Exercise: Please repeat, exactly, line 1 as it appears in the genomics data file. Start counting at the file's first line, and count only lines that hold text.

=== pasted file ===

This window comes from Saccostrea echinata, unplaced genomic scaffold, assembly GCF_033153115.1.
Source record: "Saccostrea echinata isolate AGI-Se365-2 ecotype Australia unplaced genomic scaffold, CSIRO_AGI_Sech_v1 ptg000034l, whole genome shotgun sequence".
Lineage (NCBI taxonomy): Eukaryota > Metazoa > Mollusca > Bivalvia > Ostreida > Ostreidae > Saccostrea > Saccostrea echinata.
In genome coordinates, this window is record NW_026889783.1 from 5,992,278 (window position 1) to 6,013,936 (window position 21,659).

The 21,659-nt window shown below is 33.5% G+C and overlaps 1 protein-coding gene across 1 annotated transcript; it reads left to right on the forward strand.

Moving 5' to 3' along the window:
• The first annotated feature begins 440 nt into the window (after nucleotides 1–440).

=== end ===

This window comes from Saccostrea echinata, unplaced genomic scaffold, assembly GCF_033153115.1.